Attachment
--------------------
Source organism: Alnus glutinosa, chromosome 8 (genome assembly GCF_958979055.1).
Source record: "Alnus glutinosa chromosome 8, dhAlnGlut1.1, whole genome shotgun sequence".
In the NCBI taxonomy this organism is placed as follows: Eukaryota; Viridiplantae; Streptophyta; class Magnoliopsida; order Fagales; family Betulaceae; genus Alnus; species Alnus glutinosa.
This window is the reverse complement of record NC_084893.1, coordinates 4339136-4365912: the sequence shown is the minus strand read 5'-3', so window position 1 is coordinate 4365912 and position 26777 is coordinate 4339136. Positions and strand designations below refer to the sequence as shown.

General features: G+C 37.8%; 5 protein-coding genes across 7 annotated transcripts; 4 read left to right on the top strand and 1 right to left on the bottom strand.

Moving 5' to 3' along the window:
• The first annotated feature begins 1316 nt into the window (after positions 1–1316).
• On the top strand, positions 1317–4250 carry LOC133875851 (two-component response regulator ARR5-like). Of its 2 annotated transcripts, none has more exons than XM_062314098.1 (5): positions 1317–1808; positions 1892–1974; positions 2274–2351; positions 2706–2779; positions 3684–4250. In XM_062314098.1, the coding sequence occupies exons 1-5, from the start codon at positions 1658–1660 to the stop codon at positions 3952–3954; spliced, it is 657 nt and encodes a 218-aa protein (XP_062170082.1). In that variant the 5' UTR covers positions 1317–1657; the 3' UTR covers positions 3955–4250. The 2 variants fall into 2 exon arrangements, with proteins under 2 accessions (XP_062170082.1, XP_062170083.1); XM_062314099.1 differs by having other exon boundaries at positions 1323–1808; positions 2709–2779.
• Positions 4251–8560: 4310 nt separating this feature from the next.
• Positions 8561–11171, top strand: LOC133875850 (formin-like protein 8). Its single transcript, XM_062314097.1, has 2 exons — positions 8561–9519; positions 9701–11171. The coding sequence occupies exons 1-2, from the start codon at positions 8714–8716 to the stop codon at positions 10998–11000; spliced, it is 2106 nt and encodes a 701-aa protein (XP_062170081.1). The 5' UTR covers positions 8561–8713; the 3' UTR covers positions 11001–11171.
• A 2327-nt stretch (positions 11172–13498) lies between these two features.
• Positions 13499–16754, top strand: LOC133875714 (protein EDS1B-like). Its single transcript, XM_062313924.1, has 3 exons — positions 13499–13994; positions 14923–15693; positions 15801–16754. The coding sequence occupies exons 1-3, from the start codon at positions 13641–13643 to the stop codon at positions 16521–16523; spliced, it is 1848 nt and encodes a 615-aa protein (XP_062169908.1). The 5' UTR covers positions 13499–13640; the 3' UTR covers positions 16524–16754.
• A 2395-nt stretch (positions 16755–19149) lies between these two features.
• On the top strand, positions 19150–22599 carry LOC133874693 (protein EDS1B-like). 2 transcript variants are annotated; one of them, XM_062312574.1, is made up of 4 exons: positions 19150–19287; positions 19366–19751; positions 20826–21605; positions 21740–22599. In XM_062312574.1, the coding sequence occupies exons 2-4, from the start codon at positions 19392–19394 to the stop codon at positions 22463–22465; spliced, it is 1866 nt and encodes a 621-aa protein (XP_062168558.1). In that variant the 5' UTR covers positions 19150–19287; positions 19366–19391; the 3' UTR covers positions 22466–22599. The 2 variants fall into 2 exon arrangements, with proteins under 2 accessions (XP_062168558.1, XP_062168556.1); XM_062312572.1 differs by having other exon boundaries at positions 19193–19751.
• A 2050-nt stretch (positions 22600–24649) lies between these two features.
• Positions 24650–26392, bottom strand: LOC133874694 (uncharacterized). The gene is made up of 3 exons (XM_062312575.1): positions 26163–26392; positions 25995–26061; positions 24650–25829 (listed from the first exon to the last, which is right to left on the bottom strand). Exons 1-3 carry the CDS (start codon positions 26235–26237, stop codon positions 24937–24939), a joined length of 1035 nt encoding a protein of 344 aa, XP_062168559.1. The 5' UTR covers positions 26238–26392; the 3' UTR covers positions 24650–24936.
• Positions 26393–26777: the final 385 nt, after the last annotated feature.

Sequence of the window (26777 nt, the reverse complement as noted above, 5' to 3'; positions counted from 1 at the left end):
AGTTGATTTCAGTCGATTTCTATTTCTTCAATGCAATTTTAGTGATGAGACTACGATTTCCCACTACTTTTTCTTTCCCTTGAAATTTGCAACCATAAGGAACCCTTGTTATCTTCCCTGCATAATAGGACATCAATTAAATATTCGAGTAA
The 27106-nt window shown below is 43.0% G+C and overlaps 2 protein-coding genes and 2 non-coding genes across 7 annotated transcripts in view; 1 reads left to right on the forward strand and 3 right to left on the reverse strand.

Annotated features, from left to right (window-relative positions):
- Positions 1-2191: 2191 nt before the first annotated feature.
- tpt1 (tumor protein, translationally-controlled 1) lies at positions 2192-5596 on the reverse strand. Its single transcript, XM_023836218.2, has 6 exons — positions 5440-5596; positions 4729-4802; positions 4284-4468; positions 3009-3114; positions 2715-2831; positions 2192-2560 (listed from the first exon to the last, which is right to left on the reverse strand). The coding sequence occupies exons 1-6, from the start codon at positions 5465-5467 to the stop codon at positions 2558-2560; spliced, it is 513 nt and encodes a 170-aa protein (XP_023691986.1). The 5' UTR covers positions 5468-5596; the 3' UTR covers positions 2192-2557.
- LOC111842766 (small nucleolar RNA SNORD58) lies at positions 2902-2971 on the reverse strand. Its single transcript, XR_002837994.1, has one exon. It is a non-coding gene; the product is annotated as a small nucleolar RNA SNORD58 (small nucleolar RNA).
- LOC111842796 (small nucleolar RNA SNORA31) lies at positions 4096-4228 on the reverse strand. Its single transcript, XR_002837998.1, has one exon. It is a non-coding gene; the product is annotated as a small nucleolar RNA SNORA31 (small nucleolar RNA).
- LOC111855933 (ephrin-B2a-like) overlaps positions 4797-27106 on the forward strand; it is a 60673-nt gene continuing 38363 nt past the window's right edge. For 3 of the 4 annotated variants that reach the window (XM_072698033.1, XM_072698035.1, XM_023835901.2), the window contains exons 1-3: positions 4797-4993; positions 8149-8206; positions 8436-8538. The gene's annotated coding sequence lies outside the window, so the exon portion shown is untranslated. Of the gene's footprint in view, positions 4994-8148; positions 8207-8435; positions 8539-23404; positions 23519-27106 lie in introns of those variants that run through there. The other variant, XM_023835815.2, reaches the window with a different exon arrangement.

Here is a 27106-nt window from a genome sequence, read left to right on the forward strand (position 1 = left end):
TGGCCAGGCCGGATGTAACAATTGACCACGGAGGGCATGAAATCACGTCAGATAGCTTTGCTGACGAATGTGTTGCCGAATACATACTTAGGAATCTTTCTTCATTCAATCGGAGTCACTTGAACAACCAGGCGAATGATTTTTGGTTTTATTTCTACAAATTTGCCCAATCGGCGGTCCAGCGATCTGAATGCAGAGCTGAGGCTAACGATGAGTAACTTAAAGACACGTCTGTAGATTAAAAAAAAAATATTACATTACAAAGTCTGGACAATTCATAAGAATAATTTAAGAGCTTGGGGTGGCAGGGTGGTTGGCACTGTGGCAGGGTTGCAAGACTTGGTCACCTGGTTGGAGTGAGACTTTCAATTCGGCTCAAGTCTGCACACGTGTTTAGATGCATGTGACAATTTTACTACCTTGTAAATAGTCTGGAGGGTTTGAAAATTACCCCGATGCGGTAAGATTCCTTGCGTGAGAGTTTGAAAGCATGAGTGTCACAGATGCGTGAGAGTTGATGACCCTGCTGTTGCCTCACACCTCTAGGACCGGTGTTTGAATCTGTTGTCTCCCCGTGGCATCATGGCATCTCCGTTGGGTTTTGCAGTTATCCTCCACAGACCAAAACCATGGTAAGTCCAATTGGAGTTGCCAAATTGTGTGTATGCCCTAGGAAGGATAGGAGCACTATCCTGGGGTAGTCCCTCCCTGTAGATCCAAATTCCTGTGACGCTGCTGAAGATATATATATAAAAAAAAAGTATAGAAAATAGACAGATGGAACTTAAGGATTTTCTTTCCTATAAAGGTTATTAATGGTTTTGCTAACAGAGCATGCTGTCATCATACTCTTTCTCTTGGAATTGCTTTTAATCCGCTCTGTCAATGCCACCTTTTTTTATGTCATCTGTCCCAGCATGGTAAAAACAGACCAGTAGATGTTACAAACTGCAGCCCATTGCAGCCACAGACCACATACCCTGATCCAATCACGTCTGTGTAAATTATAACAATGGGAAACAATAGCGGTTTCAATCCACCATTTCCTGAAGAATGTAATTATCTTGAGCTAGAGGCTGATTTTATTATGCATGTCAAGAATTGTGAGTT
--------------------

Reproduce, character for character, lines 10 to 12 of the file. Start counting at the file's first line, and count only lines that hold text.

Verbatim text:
• Positions 8561–11171, top strand: LOC133875850 (formin-like protein 8). Its single transcript, XM_062314097.1, has 2 exons — positions 8561–9519; positions 9701–11171. The coding sequence occupies exons 1-2, from the start codon at positions 8714–8716 to the stop codon at positions 10998–11000; spliced, it is 2106 nt and encodes a 701-aa protein (XP_062170081.1). The 5' UTR covers positions 8561–8713; the 3' UTR covers positions 11001–11171.
• A 2327-nt stretch (positions 11172–13498) lies between these two features.
• Positions 13499–16754, top strand: LOC133875714 (protein EDS1B-like). Its single transcript, XM_062313924.1, has 3 exons — positions 13499–13994; positions 14923–15693; positions 15801–16754. The coding sequence occupies exons 1-3, from the start codon at positions 13641–13643 to the stop codon at positions 16521–16523; spliced, it is 1848 nt and encodes a 615-aa protein (XP_062169908.1). The 5' UTR covers positions 13499–13640; the 3' UTR covers positions 16524–16754.